Summary and Keywords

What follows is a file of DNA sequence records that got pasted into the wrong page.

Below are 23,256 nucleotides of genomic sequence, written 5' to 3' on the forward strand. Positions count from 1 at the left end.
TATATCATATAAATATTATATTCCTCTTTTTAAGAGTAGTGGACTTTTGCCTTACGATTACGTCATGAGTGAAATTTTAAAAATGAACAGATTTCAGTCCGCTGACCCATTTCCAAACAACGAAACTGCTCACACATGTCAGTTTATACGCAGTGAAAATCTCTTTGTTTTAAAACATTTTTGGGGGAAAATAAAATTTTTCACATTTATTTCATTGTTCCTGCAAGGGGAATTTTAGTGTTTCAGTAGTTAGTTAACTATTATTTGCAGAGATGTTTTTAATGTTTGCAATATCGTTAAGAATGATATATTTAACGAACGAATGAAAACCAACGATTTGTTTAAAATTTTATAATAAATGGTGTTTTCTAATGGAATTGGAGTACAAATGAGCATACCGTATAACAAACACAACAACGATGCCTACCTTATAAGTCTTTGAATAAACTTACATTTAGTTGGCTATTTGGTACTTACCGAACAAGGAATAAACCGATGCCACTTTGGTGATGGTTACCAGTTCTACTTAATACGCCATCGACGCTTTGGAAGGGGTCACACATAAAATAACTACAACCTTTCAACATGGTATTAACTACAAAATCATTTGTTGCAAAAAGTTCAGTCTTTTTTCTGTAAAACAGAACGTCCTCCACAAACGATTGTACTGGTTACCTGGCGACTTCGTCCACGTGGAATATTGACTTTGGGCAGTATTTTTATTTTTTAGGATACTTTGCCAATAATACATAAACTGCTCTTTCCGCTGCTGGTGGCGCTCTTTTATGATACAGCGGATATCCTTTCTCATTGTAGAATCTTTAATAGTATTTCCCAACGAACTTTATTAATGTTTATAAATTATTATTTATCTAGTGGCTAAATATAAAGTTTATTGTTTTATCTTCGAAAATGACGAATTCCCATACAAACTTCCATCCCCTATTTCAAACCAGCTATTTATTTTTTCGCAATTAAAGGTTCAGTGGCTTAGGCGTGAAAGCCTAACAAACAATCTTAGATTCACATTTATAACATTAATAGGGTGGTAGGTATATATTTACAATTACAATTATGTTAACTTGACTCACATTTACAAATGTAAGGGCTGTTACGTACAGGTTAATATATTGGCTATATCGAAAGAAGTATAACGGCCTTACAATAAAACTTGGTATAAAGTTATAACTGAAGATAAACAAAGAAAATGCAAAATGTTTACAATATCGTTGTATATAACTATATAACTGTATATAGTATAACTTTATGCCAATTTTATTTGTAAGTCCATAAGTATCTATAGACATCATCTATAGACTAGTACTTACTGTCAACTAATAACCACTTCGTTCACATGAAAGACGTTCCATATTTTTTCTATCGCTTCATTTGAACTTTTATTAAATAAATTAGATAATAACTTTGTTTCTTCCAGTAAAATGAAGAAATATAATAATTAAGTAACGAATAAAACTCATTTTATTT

The “English School” of International Relations is a historically formed community with somewhat uncertain—even disputed—beginnings. The awareness that there was such a network of scholars grew in the late 1970s against a background of an impressive succession of publications in the UK in the 60s and 70s. As with any historically formed community, the English School gradually transformed itself from a grouping of scholars with intellectual similarities and close personal ties toward a succession of scholars who see themselves as taking part in the historical evolution, or continuing story, of the English School. The key event that contributed significantly to its transformation was the call to “reconvene the English School,” resulting in a “new English School” loosely organized by overlapping networks and activities based in British International Studies Association (BISA) and the International Studies Association (ISA), among others. The writings of the English School, or scholars commonly associated with that label, embody one or more of the following three concerns in their respective investigations into world politics: “structural,” “functional,” and “historical.” Hence, the key interests of the English school are the formal structure and functional studies of the society of sovereign states, as well as the historical transformations of past and present international societies.
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